March 9, 2009
Guest blogger Jeanne Maglaty, Smithsonian magazine’s copy editor, offers birthday wishes to the all-American doll.
Mattel—the incorporated womb that continues to bear bazillions of you per annum—claims that you, Barbie Millicent Roberts, were born 50 years ago today, on March 9, 1959.
(Actually, Mattel started selling Barbies in 1958, which means you turn 51 this year. So, if you want to shave a year off, no one will quibble. You still look fabulous.)
In 1959, Ruth Handler introduced you at the American International Toy Fair in New York City, the spitting image of your older German cousin, Lili. (But we don’t like to mention her too much. Mattel officially bought her out in the early 60s—perhaps to avoid a Bratz-like legal scandal?)
You debuted wearing what would become your signature style: a perky ponytail, gold hoop earrings and a zebra-striped bathing suit, looking quite the teenage fashion model cum Hollywood starlet. Over the intervening years, you’ve managed to hold more than 100 aspirational careers, engender the protest of feminists for promoting gender stereotypes and provide hours of recreation for millions of girls the world over. And let’s not forget to mention your uncanny ability to maintain your unrealistic weight and killer curves. Gravity, my dear, is friend to you and you alone.
In 1989, you graced the cover of Smithsonian magazine in a fantastic foldout spread featuring you in thirty stylish incarnations— and yes, only you could make a fashion statement out of a space suit. You may also like to know that you have a solid presence at the Smithsonian Institution, with over 200 artifacts to your credit.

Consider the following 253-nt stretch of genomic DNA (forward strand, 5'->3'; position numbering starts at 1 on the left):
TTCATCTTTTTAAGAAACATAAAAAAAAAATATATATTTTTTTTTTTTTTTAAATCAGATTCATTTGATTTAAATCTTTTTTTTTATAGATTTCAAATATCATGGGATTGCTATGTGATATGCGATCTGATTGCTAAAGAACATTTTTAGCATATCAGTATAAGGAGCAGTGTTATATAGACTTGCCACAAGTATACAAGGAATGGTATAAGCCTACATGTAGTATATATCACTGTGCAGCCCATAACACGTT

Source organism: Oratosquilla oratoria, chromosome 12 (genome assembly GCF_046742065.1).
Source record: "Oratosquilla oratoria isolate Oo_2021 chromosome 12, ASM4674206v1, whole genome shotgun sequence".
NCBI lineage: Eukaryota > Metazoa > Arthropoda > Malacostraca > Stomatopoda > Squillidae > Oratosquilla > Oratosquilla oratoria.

Paula Johnson, curator in the American History Museum’s Division of Work and Industry, sends her birthday wishes through her fond recollections: “I grew up in a small town and I think I was given my first Barbie in 1960 when I was 6 years old. For several years after that, all I wanted was Barbie this and Barbie that—clothes, shoes, sunglasses, and other accessories. My friends and I played with the dolls, dressing them up, and imagining their glamorous lives.”
Let’s face it, even as adults, we continue to be fascinated by you. Designer Jonathan Adler recently decked out a West Coast mansion to look like your beyond-belief dream house. And when you and Ken finally called it quits in 2004, we were all reading about it in the papers in slack-jawed silence. (Although there were times when we had our doubts about the guy’s suitability.) More power to you for gunning it on your own—but what does a girl do with 43 years’ worth of wedding dresses?
Happy 50th birthday, Barbie. You’re the girl who has everything who made an indelible mark on American popular culture and we’re all waiting to see what you’ll do next. In the meantime, thanks for the memories.
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